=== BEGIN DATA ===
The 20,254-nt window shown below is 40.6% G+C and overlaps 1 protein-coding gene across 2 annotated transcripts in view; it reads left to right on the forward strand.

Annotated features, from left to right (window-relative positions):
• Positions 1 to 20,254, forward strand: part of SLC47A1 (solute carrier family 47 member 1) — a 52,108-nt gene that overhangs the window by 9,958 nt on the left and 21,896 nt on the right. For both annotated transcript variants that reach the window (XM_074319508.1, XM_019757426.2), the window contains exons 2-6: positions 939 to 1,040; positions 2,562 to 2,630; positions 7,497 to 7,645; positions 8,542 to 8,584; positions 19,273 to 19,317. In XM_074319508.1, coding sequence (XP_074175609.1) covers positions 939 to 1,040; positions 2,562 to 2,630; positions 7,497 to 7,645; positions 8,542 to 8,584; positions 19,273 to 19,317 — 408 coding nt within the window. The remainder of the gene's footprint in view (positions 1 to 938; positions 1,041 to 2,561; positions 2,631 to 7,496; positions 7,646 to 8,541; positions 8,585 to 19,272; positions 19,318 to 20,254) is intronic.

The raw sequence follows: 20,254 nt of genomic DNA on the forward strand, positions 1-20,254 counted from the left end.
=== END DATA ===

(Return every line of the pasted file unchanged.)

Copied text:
The 20,254-nt window shown below is 40.6% G+C and overlaps 1 protein-coding gene across 2 annotated transcripts in view; it reads left to right on the forward strand.

Annotated features, from left to right (window-relative positions):
• Positions 1 to 20,254, forward strand: part of SLC47A1 (solute carrier family 47 member 1) — a 52,108-nt gene that overhangs the window by 9,958 nt on the left and 21,896 nt on the right. For both annotated transcript variants that reach the window (XM_074319508.1, XM_019757426.2), the window contains exons 2-6: positions 939 to 1,040; positions 2,562 to 2,630; positions 7,497 to 7,645; positions 8,542 to 8,584; positions 19,273 to 19,317. In XM_074319508.1, coding sequence (XP_074175609.1) covers positions 939 to 1,040; positions 2,562 to 2,630; positions 7,497 to 7,645; positions 8,542 to 8,584; positions 19,273 to 19,317 — 408 coding nt within the window. The remainder of the gene's footprint in view (positions 1 to 938; positions 1,041 to 2,561; positions 2,631 to 7,496; positions 7,646 to 8,541; positions 8,585 to 19,272; positions 19,318 to 20,254) is intronic.

The raw sequence follows: 20,254 nt of genomic DNA on the forward strand, positions 1-20,254 counted from the left end.